|Artifact Identification||Cylinder Seal (1900.53.0102A)|
|Period/Date||Neo-Assyrian, 700–620 BCE|
|Dimension 1 (Length)||2.1 cm|
|Dimension 2 (Diameter)||1.0 cm|
|Dimension 3 (N/A)||N/A|
|Manufacturing Processes||Carved, Incising, Drilling|
|Munsell Color Information||Light Gray (N6.75) -ns|
Rogers: A small semi-translucent cylinder. At the top of the seal are seven dots, representing the seven god spirits. Just below this is a table with four crossed legs. A cloth covers the table and on it is perhaps food. To the right of the tables stands a god. Both hands are raised, one seems to be resting on the table. Back of this figure is a star, the symbol of a god. Following the God is a worshiper, with both hands raised. On the left side of the table is the king seated on a four-legged stool, with a low back. On his head-dress can be seen four feathers, the symbol of royalty. The seal is divided by a tall standard and a half moon. Porada: Two worshipers facing a goddess enthroned before a table spread with a cloth. In the field: A crescent, a star, and seven spheres in the sky. Terminal: A spade and a stylus ( the symbols of Marduk and Nabu).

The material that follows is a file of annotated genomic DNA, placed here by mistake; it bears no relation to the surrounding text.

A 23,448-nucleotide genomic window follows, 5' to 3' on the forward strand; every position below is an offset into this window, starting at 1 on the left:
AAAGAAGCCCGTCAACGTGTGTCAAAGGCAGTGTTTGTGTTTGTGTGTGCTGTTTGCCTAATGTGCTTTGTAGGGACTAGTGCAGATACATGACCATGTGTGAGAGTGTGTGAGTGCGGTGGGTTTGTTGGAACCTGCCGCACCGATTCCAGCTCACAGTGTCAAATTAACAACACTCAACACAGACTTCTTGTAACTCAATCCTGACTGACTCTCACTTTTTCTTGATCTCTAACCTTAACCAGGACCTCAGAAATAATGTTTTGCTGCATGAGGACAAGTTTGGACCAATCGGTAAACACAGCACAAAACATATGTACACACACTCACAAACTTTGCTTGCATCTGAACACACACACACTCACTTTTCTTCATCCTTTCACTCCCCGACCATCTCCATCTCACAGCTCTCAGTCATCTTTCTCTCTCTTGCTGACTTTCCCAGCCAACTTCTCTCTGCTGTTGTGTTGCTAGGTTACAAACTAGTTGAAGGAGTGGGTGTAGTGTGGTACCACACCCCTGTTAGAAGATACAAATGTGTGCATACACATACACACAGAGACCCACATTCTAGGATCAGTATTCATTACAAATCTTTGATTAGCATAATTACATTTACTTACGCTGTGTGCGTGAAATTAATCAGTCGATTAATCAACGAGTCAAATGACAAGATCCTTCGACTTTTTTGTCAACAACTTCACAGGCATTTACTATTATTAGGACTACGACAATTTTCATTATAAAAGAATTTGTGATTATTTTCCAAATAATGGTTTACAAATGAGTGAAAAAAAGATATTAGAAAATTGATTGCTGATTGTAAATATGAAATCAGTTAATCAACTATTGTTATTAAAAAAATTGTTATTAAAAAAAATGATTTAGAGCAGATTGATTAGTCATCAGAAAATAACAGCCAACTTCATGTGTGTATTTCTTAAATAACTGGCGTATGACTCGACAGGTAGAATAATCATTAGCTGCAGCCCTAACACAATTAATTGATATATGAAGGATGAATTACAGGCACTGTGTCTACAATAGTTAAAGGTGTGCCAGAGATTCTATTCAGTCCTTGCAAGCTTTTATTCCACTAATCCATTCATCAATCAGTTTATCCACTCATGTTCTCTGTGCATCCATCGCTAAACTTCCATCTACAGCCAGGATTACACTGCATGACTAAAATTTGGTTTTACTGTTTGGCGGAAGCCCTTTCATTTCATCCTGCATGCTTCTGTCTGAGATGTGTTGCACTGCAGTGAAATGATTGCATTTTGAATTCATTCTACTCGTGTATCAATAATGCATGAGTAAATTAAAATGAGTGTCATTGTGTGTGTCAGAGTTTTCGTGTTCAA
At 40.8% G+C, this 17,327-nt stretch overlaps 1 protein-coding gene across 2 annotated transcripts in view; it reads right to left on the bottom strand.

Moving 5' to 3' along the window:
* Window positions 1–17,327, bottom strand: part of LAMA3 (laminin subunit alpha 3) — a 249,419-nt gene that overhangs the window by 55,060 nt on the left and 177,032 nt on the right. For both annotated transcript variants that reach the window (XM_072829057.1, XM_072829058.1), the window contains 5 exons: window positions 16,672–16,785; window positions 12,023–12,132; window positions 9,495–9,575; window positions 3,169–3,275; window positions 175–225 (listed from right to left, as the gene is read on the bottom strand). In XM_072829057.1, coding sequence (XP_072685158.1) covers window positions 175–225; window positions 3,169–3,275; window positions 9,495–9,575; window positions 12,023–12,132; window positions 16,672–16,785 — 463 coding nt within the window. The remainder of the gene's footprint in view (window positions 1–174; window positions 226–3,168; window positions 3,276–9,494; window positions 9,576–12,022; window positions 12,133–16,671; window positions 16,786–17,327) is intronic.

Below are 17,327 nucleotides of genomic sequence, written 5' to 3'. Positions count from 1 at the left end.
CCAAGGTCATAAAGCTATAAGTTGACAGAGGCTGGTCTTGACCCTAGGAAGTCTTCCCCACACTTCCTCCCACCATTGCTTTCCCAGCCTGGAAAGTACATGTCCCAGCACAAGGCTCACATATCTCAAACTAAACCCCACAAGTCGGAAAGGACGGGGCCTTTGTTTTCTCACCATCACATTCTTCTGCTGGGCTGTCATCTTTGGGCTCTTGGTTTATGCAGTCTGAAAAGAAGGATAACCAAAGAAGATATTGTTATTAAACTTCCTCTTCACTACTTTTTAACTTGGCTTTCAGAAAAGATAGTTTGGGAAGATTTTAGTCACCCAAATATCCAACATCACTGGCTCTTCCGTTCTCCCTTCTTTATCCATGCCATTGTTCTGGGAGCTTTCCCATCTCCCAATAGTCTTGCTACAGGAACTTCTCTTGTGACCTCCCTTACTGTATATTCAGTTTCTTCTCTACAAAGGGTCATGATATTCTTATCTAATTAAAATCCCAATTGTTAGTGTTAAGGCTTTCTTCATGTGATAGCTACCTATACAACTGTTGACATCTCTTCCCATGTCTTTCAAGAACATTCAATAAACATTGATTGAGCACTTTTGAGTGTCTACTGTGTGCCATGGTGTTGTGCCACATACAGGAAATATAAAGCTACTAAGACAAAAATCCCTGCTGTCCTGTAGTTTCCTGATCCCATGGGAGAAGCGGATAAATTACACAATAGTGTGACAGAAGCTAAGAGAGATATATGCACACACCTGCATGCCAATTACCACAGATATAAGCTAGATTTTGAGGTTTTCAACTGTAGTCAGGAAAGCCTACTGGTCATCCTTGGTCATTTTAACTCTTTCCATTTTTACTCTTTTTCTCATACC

Porada, Edith. "Concordance of Seals in the Oriental Museum, UIUC." Unpublished ms., ca. 1950. Rogers, Frances. Babylonian Seal Cylinders as a Historical Source, UIUC Master's Thesis, 1929.